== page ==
|Eyewitness Identification Research Laboratory
At the University of Texas at El Paso
Lineup Fairness as Procedural Safeguard.
Including additional persons in the lineup along with the suspect is a safeguard against false identification. In order for the safeguard to be effective these two closely related conditions should be achieved:
• The fillers should be good alternatives to the suspect, and
• The suspect should not stand out from the other lineup members.
If the first is achieved the second should follow. From these conditions others can be derived. For example, the suspect in a lineup should not be identifiable by non-witnesses or by persons who know (remember) only his general description - because the fillers will have been chosen in the first place because they are similar to the suspect. If non-witnesses can reliably choose the suspect from a lineup, then the lineup violates the principle that the suspect should not stand out from the fillers. Instead it is biased towards the suspect, fails as a safeguard, and is unfair.
Compared with showing a witness the suspect alone (a "show-up"), placing a suspect in a lineup reveals some important possibilities:
* If a witness identifies the suspect, surmounting the higher bar instituted by the safeguard, the case for the prosecution is markedly strengthened. But only if the lineup was fair: if it's a biased lineup it's not possible to interpret the meaning of the identification.
* If a witness identifies someone other than the suspect, the suspect may be eliminated from investigation, and/or the investigation may be redirected towards other possible suspects. Alternatively, the quality of the witness’ evidence (memory) may be re-evaluated.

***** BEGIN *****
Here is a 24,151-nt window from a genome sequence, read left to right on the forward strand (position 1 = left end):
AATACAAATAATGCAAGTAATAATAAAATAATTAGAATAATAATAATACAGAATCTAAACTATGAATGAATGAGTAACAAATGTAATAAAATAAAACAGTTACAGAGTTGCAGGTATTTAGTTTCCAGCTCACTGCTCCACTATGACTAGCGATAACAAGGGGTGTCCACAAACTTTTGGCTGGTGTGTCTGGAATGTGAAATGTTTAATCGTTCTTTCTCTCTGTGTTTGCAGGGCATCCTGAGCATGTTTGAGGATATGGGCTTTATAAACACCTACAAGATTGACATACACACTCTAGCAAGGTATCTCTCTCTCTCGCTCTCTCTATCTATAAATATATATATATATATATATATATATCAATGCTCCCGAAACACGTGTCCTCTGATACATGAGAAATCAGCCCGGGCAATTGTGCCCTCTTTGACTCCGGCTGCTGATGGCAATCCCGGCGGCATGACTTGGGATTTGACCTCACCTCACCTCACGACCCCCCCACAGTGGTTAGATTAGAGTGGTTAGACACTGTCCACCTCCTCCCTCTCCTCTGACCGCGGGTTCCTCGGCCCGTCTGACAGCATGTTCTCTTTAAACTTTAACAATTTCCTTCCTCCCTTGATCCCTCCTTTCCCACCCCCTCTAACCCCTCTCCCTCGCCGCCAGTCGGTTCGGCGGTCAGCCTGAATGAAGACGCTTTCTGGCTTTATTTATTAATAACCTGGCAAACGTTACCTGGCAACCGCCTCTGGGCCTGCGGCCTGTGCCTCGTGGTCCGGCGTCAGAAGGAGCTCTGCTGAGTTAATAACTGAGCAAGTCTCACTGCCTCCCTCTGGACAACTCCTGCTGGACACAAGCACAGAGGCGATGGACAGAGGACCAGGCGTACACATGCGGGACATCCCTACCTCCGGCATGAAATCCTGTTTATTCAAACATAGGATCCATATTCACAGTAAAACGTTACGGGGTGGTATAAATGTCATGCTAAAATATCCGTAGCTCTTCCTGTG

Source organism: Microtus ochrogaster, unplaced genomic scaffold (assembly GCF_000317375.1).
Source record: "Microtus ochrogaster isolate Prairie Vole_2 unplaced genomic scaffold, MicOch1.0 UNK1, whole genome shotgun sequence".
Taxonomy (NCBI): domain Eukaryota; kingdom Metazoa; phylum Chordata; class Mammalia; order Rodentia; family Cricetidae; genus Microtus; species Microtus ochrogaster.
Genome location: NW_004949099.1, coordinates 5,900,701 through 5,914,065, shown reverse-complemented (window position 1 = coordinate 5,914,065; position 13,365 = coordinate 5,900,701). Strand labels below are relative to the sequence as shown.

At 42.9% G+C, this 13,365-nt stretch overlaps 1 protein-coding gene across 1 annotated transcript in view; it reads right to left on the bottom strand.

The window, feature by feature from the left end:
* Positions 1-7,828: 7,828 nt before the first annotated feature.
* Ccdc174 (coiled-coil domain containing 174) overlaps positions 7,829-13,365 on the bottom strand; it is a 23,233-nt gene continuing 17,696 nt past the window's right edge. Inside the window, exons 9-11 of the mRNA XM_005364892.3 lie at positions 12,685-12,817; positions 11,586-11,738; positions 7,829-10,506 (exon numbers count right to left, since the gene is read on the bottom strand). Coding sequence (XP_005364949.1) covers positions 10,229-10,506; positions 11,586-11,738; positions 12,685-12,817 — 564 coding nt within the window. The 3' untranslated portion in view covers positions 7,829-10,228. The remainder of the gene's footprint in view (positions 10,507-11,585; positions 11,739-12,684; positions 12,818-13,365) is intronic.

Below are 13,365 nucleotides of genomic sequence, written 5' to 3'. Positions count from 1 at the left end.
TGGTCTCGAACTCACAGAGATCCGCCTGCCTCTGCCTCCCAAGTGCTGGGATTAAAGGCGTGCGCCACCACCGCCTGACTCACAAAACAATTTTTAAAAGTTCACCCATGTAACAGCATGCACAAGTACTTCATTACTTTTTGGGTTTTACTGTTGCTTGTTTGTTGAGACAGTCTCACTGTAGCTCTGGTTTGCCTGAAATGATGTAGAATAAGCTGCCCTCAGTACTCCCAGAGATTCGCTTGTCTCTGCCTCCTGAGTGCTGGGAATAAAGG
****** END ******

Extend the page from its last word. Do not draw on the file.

* If an identification is not made the witness may not have a very good memory and/or may be unwilling to identify someone they’re not sure of. Alternatively, the eyewitness may have a good memory and know that the offender is not in the lineup.
* A properly constructed lineup protects an innocent suspect from a witness with little visual identification information who nonetheless feels constrained to identify someone, and at the same time allows a witness with good visual identification information to identify the offender if he is present.
Of course all of these points are based on the assumption that the fillers are good alternatives to the suspect, and its corollary that the suspect does not stand out from the fillers. When you think about it, this is obvious. If the suspect stands out, then it would be easy for a witness with no memory of the offender at all to know which person in the lineup is the investigator's suspect, even if he were innocent!
The evidence from research on these issues supports the conclusion that properly constructed lineups impose little or no handicap on the identification of the guilty, while offering substantial protection against false identification of innocent suspects.